Discovering FakeRAID in the Real World



  • @obsolesce said in Discovering FakeRAID in the Real World:

    The thing is, FakeRAID is RAID... nobody gives a shit here what kind of RAID it is. Don't listen to Scott, the kind of RAID it was I never was debating. That was all stuff he was shoving in my mouth.

    No one said it wasn't RAID, why do you keep bringing that up as if someone other than you thought that? What I stated, and what you are so passionate about, is that you want that RAID running in hardware and coming from your motherboard. You aren't okay with it being in software, hence why this thread started. Since there was never a hint that there wasn't RAID, only about where it might reside.

    So clearly , everyone in this thread, mostly you because you were the one that took it from a casual comment that was true, to this huge discussion trying to prove it wrong, is because you give a huge shit about what kind it is. That's the sole purpose to you arguing this.



  • @dustinb3403 said in Discovering FakeRAID in the Real World:

    Scott, something has to process to "fakeRAID" components during the setup phase.

    No, it doesn't. Why do you think it does?



  • @dustinb3403 said in Discovering FakeRAID in the Real World:

    It is still FakeRAID, because (and in the above example) of seeing multiple disks once you go to install do you prove that the FakeRAID is actually fake.

    That proves it is not using any hardware; aka that it is software RAID. If that was pretending to be hardware, then it would prove that it was FakeRAID. FakeRAID being software RAID masquerading as hardware RAID to explicitly trick people who give a shit where the RAID runs. If someone wants RAID from the motherboard, then that means they care where it runs, and FakeRAID is designed to take advantage of that.



  • @scottalanmiller said in Discovering FakeRAID in the Real World:

    @dustinb3403 said in Discovering FakeRAID in the Real World:

    Scott, something has to process to "fakeRAID" components during the setup phase.

    No, it doesn't. Why do you think it does?

    I guess I have to question you on this, how do programs operate?



  • @obsolesce said in Discovering FakeRAID in the Real World:

    @scottalanmiller said in Discovering FakeRAID in the Real World:

    @bnrstnr said in Discovering FakeRAID in the Real World:

    @dustinb3403 said in Discovering FakeRAID in the Real World:

    It's not hardware raid. It's a piece of code that is operated within your motherboard (and by the CPU on your board).

    So it DOES come from the motherboard?

    No, he's confused. It absolutely does not.

    How does it not?

    If you remove the motherboard, you lose the RAID. The whole thing comes from the motherboard. The motherboard provides the fakeRAID, it's built into the motherboard. The RAID exists without the OS. You can confirm the RAID is there by hitting CTRL+R or whatever it is, and seeing that the RAID1 is there, active, working.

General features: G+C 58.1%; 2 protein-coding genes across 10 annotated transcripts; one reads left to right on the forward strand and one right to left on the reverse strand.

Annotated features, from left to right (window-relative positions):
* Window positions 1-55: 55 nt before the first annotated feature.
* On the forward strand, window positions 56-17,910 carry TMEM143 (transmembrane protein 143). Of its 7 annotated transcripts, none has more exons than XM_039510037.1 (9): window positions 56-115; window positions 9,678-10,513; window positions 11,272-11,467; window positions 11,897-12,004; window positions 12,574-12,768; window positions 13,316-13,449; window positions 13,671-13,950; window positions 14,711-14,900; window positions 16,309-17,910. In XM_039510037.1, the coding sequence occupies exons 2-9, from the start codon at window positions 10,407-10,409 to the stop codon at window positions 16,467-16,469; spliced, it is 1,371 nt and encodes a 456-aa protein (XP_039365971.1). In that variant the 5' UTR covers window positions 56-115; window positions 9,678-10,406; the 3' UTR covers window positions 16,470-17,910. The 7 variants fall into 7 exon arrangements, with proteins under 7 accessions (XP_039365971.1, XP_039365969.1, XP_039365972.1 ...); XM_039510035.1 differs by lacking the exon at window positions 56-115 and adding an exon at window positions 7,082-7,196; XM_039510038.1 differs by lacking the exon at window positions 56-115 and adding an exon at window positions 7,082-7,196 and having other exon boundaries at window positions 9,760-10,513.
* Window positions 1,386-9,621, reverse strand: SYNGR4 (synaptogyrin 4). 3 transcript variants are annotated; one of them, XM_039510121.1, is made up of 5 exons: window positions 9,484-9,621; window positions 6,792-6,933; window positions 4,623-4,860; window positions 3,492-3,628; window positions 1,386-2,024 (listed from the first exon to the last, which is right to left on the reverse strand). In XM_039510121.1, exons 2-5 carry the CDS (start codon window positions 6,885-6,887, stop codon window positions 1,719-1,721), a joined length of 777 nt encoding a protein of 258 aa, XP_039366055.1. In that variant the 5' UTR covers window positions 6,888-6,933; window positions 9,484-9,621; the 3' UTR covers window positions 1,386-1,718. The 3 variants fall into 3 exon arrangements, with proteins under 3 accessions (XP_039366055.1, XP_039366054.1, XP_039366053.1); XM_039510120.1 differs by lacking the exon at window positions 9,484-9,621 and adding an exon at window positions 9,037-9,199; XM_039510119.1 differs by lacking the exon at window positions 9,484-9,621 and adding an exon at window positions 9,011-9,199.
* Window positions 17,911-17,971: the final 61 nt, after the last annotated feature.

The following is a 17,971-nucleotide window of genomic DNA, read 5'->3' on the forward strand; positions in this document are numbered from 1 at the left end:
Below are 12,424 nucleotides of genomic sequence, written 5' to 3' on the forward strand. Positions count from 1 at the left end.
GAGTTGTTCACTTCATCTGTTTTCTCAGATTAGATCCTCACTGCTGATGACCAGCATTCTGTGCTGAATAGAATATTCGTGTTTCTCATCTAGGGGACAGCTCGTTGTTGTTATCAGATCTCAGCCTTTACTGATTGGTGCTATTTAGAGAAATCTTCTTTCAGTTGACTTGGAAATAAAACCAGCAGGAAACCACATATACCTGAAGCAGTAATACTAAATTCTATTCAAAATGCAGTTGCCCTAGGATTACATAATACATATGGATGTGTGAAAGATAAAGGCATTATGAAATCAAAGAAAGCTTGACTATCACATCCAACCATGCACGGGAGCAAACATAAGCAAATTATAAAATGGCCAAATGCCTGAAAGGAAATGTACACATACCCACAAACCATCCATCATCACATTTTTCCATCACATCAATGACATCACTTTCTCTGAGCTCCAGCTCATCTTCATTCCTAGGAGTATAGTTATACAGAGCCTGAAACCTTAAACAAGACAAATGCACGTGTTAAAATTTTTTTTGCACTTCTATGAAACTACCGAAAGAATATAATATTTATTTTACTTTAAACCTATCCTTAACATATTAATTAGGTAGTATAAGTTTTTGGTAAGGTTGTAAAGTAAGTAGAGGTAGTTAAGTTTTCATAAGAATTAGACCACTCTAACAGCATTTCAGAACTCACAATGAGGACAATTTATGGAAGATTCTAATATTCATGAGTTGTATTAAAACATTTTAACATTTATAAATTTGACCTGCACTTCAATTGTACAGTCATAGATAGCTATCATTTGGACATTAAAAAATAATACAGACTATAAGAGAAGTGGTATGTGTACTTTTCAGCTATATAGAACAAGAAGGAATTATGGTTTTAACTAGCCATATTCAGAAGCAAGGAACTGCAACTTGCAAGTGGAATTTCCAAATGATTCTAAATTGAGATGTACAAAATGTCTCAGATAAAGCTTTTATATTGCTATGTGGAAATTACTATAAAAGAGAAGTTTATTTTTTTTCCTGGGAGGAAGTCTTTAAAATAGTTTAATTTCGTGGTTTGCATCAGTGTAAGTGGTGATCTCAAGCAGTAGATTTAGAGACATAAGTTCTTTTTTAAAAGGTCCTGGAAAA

• @obsolesce said in Discovering FakeRAID in the Real World:

    I have always known the difference. This was never about me not knowing the difference between hardware/software/fake RAID.

    Regardless of what kind of RAID it is, you get it with your motherboard. That's what this was always about.

    First you state that you know the difference. Then you state something that clearly says you don't see the difference. Your second statement negates the first. Motherboards that have RAID must be hardware, and you can't buy those on the market.

    You are missing the entire concept that we are discussing.



  • @scottalanmiller said in Discovering FakeRAID in the Real World:

    @dustinb3403 said in Discovering FakeRAID in the Real World:

    It is still FakeRAID, because (and in the above example) of seeing multiple disks once you go to install do you prove that the FakeRAID is actually fake.

    That proves it is not using any hardware; aka that it is software RAID. If that was pretending to be hardware, then it would prove that it was FakeRAID. FakeRAID being software RAID masquerading as hardware RAID to explicitly trick people who give a shit where the RAID runs. If someone wants RAID from the motherboard, then that means they care where it runs, and FakeRAID is designed to take advantage of that.

    Exactly, and that is my point. If I want hardware raid, I know I'm purchasing and installing a separate card(s) that has its own processor and ram (and ideally battery backup).

    If I want software RAID I'm looking at solutions like MD RAID. Never am I going into a "CTRL + <something> menu with my disks connected directly to the motherboard* expecting Software or Hardware RAID.



  • @obsolesce said in Discovering FakeRAID in the Real World:

    @obsolesce said in Discovering FakeRAID in the Real World:

    @scottalanmiller said in Discovering FakeRAID in the Real World:

    @bnrstnr said in Discovering FakeRAID in the Real World:

    @dustinb3403 said in Discovering FakeRAID in the Real World: